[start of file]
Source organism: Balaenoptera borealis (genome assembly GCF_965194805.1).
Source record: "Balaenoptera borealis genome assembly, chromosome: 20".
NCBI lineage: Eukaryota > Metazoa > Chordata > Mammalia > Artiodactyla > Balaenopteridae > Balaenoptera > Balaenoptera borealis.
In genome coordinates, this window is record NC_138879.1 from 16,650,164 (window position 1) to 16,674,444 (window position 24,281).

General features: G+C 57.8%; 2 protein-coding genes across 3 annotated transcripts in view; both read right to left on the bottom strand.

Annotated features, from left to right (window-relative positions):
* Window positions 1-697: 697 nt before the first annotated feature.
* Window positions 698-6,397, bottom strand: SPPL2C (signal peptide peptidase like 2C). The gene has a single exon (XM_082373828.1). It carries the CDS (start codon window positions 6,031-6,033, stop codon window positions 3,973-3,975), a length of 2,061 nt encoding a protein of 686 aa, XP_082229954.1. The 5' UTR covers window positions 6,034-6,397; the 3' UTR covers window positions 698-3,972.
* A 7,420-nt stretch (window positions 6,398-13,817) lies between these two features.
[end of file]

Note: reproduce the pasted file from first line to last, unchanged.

Source organism: Balaenoptera borealis (genome assembly GCF_965194805.1).
Source record: "Balaenoptera borealis genome assembly, chromosome: 20".
NCBI lineage: Eukaryota > Metazoa > Chordata > Mammalia > Artiodactyla > Balaenopteridae > Balaenoptera > Balaenoptera borealis.
In genome coordinates, this window is record NC_138879.1 from 16,650,164 (window position 1) to 16,674,444 (window position 24,281).

General features: G+C 57.8%; 2 protein-coding genes across 3 annotated transcripts in view; both read right to left on the bottom strand.

Annotated features, from left to right (window-relative positions):
* Window positions 1-697: 697 nt before the first annotated feature.
* Window positions 698-6,397, bottom strand: SPPL2C (signal peptide peptidase like 2C). The gene has a single exon (XM_082373828.1). It carries the CDS (start codon window positions 6,031-6,033, stop codon window positions 3,973-3,975), a length of 2,061 nt encoding a protein of 686 aa, XP_082229954.1. The 5' UTR covers window positions 6,034-6,397; the 3' UTR covers window positions 698-3,972.
* A 7,420-nt stretch (window positions 6,398-13,817) lies between these two features.